Getting the Q&A going, part 1: Fear of looking stupid

By Juraj Holub, marketing and content manager at Slido

PicJuraj Holubture the scene: The presenter finishes their session, the moderator steps on stage and asks the audience: “are there any questions?” Tumbleweed rolls by as delegates shuffle nervously in their chairs. Eventually, the polite moderator asks an obligatory question and the session comes to a rather anti-climactic end.

Anyone who has ever organised a conference will know this scene well. In fact, during a recent client event, over 50% of event professionals cited a lack of questions from the audience as the biggest barrier when looking to create audience interaction at events.

As event organisers, it is our job to try to combat the fear of the Q&A and encourage our delegates to participate, yet this always seems to be easier said than done. So why don’t participants want to put their hands in the air and get involved?

Part 1 of 4: “I don’t want to look stupid”

One of the biggest obstacles we face is the fear of looking stupid.

As humans, we tend to feel a bit stupid when asking questions. If you think back to your school days you were made to feel that asking questions meant you didn’t understand something and so you would hold back on asking too much to avoid looking stupid in front of your peers. This is something many of us have taken into adulthood.

According to the National Institute of Mental Health, 74% of us are scared of public speaking and it is known that having to ask questions increases this anxiety. Of course no one wants to feel stupid and it is always easier to remain silent than risk feeling embarrassed, however, as the organiser, there are ways we can help ease our delegates’ fears in order to encourage interaction.

One solution is to evaluate your space. Large rooms with a theatre setup discourage dialogue as any intimacy or friendliness between participants and speaker is ruined by the sheer size of the room. By creating a setup that is intimate and delegate friendly, it will encourage interaction between the speaker and the participants.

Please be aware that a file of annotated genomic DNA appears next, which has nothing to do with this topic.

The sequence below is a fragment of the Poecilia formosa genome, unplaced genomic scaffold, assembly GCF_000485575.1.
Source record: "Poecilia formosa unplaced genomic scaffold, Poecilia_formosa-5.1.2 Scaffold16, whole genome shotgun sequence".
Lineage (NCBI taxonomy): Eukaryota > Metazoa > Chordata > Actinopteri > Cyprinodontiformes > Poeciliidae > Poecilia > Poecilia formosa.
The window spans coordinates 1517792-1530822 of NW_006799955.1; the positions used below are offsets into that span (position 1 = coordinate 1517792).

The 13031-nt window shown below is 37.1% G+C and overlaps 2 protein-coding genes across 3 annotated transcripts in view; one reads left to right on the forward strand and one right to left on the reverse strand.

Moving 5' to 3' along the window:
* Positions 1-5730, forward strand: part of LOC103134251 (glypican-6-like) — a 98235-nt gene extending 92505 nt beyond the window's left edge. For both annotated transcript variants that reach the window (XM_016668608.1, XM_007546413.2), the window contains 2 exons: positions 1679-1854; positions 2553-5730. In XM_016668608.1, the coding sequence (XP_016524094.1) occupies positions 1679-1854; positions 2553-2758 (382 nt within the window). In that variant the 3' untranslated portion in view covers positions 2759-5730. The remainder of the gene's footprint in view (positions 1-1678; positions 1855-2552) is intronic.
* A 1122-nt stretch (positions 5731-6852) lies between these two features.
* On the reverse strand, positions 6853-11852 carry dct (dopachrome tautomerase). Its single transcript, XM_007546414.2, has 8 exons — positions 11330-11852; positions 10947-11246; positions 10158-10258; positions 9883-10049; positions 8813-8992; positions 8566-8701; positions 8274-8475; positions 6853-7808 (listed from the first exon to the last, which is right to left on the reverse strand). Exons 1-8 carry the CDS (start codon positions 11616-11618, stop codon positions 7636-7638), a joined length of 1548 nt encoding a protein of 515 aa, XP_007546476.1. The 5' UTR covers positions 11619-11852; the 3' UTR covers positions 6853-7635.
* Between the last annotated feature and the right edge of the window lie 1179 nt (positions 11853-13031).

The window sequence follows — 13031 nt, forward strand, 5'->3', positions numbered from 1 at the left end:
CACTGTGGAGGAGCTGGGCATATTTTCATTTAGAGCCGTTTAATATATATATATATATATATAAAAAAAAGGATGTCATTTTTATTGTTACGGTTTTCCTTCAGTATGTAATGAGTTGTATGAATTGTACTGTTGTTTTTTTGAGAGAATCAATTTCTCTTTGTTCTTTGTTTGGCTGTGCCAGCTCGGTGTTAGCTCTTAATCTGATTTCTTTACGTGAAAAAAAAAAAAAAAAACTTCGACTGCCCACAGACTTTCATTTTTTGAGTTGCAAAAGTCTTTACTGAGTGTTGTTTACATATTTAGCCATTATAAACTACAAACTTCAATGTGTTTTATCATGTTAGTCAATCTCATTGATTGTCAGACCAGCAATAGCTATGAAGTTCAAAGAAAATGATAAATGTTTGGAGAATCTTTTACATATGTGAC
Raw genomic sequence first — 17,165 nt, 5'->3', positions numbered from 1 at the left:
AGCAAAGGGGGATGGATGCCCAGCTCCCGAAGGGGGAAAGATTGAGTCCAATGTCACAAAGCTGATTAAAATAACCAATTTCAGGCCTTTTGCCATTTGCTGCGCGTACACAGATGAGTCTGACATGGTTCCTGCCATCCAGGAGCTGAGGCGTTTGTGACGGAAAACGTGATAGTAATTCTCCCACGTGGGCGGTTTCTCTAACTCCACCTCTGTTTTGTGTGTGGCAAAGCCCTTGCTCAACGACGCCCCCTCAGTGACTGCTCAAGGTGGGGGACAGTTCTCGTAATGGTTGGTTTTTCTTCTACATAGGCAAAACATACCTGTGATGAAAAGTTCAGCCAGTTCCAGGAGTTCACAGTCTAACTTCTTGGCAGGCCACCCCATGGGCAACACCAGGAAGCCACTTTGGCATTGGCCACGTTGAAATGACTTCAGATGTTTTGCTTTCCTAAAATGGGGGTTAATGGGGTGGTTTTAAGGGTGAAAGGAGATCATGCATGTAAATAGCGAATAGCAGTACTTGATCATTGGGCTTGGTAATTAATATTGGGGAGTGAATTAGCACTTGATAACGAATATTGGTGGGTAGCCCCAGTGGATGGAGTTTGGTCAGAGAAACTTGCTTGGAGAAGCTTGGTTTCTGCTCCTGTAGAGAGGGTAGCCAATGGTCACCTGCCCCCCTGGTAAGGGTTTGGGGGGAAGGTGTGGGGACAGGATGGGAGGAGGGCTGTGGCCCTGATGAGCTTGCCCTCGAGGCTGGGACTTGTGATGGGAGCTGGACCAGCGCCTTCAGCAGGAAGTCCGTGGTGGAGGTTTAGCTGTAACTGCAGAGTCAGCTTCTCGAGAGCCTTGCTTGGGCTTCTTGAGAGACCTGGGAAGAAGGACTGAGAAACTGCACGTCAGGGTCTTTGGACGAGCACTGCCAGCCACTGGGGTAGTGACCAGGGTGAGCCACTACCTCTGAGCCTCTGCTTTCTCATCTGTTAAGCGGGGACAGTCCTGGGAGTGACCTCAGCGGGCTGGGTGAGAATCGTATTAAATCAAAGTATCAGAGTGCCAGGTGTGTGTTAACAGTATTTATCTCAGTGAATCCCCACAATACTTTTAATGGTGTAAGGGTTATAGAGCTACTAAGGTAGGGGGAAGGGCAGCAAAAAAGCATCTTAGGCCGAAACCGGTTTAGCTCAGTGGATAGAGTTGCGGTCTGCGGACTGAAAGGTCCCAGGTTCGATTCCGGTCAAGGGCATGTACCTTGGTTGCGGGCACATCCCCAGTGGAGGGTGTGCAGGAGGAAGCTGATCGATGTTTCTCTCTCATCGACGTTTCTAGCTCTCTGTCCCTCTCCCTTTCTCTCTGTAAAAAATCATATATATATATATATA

Another easy solution is looking to technology. We are lucky enough to be living in a world where putting up your hand and asking a question is no longer the only way to get your voice heard at a conference or speaking event. Try using an audience interaction tool to give everyone an equal chance at asking a question without having to raise your hand and speak out loud.

Tomorrow, adjusting your format to harness interaction.

Martin Fullard

Martin Fullard is the Deputy Editor at Conference News. Formerly a web editor at a national newspaper in the Middle East and motoring journalist.

Martin Fullard

Author

Martin Fullard

Martin Fullard is the Deputy Editor at Conference News. Formerly a web editor at a national newspaper in the Middle East and motoring journalist.

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  • ““are there any questions?” – that’s the problem. An accomplished MC or moderator will ask specific questions relating to an aspect of the talk or panel discussion. As ever, preparation is the key along with thinking on your feet.

  • Hi Jeremy,
    You made a good point! Hiring a skilled MC, who takes preparation seriously, is one of the most important stakeholders of creating great interaction at events. But instead of relying on the pre-event research, he/she can crowd-source what exactly participants are most eager to discuss in real-time and bring those questions into the discussion straight away.

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